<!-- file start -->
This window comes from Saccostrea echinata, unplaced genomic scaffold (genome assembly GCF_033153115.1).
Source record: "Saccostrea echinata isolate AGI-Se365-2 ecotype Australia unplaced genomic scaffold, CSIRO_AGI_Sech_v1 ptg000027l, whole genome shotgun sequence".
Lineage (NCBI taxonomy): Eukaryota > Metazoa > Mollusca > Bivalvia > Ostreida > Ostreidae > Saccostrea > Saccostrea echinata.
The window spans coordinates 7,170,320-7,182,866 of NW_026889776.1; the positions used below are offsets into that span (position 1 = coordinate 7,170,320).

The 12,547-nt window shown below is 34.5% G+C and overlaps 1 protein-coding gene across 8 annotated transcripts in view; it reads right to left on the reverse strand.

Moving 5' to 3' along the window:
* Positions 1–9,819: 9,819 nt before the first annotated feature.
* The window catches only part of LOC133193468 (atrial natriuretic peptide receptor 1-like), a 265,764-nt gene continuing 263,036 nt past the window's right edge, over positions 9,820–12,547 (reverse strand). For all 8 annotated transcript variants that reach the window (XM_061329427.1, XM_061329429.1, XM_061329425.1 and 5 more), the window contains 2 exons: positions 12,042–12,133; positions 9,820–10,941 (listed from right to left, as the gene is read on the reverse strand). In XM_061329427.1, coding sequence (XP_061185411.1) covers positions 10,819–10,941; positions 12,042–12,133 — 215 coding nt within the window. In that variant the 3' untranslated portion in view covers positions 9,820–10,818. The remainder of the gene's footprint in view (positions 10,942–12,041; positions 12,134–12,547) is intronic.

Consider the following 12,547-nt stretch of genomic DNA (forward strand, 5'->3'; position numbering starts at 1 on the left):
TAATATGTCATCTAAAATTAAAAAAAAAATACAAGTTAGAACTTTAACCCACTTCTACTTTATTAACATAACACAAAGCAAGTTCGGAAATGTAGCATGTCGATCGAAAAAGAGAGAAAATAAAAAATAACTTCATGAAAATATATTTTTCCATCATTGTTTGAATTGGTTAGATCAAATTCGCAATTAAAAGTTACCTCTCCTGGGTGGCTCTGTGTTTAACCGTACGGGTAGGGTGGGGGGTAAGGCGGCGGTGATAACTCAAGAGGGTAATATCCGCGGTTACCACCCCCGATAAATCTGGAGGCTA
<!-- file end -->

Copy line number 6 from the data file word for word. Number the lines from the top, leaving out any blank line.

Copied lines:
Moving 5' to 3' along the window: